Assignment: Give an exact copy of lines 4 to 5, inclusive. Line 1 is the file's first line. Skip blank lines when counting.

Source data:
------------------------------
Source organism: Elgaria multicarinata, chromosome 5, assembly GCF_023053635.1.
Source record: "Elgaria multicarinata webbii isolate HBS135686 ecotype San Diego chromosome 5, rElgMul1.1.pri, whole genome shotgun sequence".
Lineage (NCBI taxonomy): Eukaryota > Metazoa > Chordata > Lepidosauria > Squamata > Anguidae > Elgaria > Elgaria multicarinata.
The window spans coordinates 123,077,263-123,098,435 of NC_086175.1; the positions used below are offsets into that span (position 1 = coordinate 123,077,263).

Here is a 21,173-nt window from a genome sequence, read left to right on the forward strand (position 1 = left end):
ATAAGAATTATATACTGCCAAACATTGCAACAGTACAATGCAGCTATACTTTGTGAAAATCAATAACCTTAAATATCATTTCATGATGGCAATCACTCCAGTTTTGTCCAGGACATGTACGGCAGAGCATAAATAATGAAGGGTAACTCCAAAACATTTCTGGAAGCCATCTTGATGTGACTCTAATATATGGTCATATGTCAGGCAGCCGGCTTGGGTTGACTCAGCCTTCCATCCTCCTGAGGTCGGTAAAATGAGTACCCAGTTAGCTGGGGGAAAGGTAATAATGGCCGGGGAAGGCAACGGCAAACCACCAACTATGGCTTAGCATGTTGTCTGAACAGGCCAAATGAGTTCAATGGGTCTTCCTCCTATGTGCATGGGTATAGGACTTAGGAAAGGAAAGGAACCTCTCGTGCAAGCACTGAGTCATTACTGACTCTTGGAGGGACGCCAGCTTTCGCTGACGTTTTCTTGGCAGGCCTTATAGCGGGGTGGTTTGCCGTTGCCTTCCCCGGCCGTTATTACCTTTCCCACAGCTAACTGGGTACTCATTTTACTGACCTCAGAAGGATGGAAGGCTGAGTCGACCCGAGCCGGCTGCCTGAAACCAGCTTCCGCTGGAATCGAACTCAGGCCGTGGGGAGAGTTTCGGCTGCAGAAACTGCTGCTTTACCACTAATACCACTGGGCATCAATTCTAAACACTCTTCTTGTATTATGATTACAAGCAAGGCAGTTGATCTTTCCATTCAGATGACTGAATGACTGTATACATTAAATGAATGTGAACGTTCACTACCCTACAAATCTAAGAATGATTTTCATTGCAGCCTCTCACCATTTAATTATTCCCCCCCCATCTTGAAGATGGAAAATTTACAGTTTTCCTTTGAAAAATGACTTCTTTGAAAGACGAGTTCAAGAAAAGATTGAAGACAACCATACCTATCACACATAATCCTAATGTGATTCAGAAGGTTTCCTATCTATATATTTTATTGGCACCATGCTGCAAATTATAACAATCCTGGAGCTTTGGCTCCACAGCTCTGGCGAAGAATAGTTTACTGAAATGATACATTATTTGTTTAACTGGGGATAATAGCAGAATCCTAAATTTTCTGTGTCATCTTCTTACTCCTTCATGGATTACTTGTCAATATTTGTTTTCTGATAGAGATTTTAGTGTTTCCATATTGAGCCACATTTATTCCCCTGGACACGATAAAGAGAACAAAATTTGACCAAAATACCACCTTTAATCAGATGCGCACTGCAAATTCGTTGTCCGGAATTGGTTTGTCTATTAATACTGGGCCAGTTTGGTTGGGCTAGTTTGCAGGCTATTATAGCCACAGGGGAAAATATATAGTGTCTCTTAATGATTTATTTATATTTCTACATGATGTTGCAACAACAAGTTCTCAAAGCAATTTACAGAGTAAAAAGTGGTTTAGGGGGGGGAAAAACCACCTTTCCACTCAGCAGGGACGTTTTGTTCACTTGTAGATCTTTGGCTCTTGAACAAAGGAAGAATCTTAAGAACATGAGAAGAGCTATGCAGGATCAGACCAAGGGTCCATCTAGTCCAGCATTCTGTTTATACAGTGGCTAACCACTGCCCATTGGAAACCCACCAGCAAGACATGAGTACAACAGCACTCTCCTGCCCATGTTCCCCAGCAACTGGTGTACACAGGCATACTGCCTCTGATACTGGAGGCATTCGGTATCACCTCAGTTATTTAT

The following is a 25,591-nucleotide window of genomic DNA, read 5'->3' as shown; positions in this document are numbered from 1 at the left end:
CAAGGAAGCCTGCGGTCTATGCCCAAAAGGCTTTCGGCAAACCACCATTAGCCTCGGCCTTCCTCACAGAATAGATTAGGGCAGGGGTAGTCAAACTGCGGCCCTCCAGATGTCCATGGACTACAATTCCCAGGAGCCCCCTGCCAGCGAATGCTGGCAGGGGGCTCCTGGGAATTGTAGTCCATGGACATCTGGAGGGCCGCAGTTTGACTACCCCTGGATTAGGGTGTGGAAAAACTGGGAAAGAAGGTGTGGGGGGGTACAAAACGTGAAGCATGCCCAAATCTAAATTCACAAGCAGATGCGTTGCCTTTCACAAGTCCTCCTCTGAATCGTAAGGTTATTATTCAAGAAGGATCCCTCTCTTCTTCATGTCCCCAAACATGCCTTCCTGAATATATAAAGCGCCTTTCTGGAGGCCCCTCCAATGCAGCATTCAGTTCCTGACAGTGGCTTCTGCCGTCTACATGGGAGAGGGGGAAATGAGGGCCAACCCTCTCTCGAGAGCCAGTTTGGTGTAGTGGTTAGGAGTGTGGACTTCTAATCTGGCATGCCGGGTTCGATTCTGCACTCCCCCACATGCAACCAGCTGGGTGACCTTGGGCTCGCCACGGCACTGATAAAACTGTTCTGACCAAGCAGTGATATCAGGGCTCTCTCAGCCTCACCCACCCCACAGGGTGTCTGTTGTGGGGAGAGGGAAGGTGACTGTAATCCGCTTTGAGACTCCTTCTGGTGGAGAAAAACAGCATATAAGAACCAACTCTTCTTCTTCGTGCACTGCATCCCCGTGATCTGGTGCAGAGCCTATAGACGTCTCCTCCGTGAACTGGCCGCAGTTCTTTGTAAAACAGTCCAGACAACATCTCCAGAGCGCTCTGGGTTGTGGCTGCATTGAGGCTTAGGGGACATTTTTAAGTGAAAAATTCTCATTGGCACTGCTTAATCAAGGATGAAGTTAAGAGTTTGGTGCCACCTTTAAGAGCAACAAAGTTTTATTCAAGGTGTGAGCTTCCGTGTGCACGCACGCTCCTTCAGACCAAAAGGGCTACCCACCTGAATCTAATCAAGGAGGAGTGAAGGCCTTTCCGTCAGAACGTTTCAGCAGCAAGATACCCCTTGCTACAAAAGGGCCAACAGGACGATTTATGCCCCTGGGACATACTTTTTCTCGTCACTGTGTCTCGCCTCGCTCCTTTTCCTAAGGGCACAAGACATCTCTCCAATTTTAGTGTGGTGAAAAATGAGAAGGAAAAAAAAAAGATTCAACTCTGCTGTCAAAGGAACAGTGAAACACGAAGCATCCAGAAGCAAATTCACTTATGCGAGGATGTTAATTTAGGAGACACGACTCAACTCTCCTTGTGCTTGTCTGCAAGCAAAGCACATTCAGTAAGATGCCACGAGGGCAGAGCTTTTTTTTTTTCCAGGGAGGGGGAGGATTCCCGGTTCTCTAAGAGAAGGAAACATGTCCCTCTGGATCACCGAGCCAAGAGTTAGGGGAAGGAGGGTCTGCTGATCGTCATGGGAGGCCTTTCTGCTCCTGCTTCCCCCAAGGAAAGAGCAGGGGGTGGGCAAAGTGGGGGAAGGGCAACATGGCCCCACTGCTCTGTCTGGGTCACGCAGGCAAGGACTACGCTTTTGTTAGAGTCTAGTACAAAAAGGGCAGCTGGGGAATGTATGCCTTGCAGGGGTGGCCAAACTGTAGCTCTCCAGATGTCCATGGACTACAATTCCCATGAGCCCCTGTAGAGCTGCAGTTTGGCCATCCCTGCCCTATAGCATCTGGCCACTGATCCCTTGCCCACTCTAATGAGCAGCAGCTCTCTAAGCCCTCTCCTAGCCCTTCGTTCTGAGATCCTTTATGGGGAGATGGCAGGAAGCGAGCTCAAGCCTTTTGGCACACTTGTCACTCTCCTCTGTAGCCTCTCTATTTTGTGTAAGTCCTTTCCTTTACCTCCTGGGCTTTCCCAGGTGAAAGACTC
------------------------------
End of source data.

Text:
The window spans coordinates 123,077,263-123,098,435 of NC_086175.1; the positions used below are offsets into that span (position 1 = coordinate 123,077,263).

Here is a 21,173-nt window from a genome sequence, read left to right on the forward strand (position 1 = left end):